Darrell Bock:
Yeah, I've heard many, many stories like this. I've even heard some that are much simpler. We hope in one of our discussions of Islam to have a person who ministers in Turkey who I know. And his story is – what got him curious about the Gospel was Ben-Hur because he saw the crucifixion scene, and in Islam, Jesus doesn't end up really being crucified. So they don't know what to do with his death, and much less his resurrection; and so it got him curious. And so he started to ask anyone who came over from America, or a European. He would ask them a theological question about the crucifixion, and he said most of the people that he asked didn't know what to tell him. And then finally he met a couple who just gave him their Bible; and he said he went home and read it and that's how he came to the Lord. So Ben-Hur was the starting point. So it's amazing what can draw.
But I think it's interesting – I don't want to let this point pass – that's it's service ministry, if I can say it that way, that draws people. Because even in the life of Jesus, you see this juxtaposition between word and deed. Now sometimes we get thrown off I think because Jesus does ministry with miracles and that kind of thing. But the whole point of the combination of word and deed was that the message had a credibility behind it in terms of the way people were treating other people that opens up the door for taking the message more seriously. And you're seeing that in the Islamic world.
Dwight Ekholm:
Yeah, yeah, for sure. Yeah, yeah.
Darrell Bock:
Now, when you minister to people who come out of Islamic background, what are some of the issues that you face either as they're coming to becoming open to the Christian faith; or on the other end, once they've become believers and they're just starting out?
Dwight Ekholm:
Mmm, those are some very good questions. I'm almost drawing a blank because there's a lot of stuff. Let me back up and just think about that just a minute.
Just the other day, just before I left Athens, I was doing a Bible study down at a fairly new group that's been started by a young guy that we've been mentoring for years. And he's a very intelligent young man who's about 18 years old; his English is amazing. And we talked afterwards, and he was saying that he couldn't understand why the Bible called people sheep, you know, why we like sheep have gone astray. And somehow that was offensive to him.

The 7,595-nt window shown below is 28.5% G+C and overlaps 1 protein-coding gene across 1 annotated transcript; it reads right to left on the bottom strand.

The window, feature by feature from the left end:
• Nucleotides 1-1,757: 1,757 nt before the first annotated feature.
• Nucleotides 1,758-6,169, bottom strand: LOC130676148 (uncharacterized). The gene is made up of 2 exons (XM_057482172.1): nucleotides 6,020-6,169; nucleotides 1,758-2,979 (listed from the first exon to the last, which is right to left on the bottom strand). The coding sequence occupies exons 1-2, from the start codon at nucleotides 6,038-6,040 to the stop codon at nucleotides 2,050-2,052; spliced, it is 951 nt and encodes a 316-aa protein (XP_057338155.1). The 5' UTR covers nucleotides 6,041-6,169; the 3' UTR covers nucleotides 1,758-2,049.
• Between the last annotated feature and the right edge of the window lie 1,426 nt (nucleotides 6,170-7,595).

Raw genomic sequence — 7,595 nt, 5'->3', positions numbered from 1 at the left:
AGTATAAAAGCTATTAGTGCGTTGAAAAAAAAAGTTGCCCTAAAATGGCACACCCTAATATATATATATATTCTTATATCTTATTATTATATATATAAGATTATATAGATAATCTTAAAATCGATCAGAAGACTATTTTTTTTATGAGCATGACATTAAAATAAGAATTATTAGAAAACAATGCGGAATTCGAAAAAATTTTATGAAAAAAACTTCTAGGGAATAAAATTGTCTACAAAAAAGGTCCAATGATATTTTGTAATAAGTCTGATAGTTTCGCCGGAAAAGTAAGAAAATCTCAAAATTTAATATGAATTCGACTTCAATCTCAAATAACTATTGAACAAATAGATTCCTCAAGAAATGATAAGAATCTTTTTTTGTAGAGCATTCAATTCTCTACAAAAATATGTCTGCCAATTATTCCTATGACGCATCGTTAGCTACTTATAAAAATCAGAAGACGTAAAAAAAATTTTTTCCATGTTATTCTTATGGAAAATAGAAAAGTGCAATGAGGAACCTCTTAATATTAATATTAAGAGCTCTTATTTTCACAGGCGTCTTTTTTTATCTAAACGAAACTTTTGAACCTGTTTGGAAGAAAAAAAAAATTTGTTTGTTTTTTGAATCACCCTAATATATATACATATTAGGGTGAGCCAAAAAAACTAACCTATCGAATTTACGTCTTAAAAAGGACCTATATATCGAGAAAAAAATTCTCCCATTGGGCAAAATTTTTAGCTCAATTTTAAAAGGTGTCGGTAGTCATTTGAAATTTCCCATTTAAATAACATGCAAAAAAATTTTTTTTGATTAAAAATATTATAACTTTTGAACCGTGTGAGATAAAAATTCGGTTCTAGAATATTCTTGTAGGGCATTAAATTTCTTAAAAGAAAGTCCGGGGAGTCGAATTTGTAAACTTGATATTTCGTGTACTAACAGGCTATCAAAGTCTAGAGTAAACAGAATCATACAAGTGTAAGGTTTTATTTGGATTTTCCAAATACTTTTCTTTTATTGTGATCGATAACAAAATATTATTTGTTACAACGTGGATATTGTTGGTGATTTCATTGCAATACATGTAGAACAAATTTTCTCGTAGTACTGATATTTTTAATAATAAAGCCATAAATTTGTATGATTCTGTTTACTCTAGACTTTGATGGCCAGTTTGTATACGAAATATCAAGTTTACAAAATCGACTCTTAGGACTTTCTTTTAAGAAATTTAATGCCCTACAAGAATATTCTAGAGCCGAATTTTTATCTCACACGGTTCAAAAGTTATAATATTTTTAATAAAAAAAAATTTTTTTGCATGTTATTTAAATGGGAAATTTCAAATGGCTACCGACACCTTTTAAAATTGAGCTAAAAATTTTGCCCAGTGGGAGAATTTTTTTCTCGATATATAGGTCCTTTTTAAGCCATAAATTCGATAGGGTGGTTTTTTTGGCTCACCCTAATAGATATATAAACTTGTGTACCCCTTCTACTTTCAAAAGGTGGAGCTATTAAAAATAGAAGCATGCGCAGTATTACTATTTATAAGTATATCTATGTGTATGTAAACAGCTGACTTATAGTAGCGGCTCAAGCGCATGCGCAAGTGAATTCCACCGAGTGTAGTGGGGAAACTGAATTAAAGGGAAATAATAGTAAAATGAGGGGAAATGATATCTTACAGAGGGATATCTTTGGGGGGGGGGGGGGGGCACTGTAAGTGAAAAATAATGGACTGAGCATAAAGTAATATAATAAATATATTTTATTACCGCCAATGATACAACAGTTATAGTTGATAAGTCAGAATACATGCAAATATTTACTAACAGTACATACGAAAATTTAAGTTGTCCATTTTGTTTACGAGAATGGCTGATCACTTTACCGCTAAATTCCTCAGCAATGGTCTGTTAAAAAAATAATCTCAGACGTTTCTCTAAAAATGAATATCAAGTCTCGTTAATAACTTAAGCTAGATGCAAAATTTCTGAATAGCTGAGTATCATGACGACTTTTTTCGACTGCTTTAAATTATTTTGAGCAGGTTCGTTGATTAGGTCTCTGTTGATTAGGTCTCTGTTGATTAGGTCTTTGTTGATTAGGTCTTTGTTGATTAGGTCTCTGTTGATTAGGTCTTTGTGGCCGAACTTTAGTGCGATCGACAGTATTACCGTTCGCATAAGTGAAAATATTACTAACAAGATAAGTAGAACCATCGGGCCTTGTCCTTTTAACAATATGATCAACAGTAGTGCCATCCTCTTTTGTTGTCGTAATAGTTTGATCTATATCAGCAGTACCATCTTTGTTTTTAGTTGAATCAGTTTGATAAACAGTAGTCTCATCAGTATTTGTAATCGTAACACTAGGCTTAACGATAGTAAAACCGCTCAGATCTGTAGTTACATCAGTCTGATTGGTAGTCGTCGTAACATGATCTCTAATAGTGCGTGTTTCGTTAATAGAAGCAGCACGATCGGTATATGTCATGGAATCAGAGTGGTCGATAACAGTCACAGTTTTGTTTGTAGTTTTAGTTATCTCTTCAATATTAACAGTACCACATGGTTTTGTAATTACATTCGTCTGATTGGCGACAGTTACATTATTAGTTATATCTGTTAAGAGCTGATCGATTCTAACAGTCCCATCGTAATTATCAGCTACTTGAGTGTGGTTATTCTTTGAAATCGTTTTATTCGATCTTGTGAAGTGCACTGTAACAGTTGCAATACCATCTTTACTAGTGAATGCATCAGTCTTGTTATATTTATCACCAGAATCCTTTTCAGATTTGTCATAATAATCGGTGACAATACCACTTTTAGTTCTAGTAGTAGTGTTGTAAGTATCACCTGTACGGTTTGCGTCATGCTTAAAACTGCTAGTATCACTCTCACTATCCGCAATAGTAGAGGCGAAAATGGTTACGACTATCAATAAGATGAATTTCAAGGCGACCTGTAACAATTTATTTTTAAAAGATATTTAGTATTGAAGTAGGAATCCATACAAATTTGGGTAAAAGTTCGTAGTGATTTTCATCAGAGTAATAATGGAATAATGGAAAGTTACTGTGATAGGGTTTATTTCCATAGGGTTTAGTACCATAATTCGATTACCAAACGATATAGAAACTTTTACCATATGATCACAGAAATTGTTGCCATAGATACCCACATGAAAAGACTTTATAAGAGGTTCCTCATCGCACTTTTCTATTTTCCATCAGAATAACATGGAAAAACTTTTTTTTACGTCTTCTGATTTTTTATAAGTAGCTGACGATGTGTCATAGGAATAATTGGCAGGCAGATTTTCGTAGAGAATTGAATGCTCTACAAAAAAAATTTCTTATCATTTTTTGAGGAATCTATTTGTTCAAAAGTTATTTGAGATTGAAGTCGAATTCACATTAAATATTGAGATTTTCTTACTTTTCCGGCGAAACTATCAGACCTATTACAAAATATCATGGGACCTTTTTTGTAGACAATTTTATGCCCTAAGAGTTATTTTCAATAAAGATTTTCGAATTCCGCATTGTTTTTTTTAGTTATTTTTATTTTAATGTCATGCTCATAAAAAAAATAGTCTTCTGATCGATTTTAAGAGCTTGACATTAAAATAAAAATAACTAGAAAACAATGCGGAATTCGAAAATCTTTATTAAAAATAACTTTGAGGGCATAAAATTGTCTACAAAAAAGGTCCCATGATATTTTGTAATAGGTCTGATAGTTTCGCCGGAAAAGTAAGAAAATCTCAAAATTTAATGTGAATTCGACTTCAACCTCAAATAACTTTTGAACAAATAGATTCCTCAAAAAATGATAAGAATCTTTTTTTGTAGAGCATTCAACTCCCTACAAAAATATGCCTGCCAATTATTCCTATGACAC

But, you know, obviously, the whole idea of trinity is a real stumbling block to them, and the idea that Jesus could be the Son of God – you know, I think typically a Muslim is thinking, "Well, you know, did somehow God have a relationship with Mary, and that there's some kind of a physical birth here that God was the physical father," and just, you know, wrestling with the whole idea of Trinity.
Darrell Bock:
Because the conception of God is very different in Islam, isn't it? I mean it's more a distant God, a God who is extremely sovereign, a God who doesn't enter into a relationship; you're just simply to respond to him. So the idea of a God who makes a covenant, and a God who seeks relationship with human beings in a relational level, that really is just a completely world view shift in many ways, isn't it?
Dwight Ekholm:
Yep. And from a lot of the men that I've talked with, it was sort of just spirit of fear, you know. "I need to be afraid of God and what he's going to do to me,” and the idea of God being a God of love and of grace is really revolutionary.
I would say that one of the major issues that I've encountered over and over again is, once people become believers, they're still very, very suspicious of other people. They don't know – you know, "What's somebody trying to get from me?" And I've found that a lot of the guys that I've met who are new believers are still – you know, they want to talk behind the back of somebody else or they don't trust each other, and there's a lot of divisions.
And some of these guys – you know, I mean I keep working with them to try to learn to function together. But generally, you know, they want to be friends with me and the other guy wants to be friends with me, but they don't want to be friends together. I mean there's obviously exceptions to that, but there is sort of a general suspicion.
And, you know, I've encountered too that guys who get involved in different ministries are suspicious that maybe somehow, we're using them to raise money in the West or something like that – you know, taking their pictures and putting it on websites to get people to send in money. So it's sort of like, you know, "Why are you doing this?"
Darrell Bock:
So all that suspicion gets in the way of being able to build a genuine community in a lot of ways.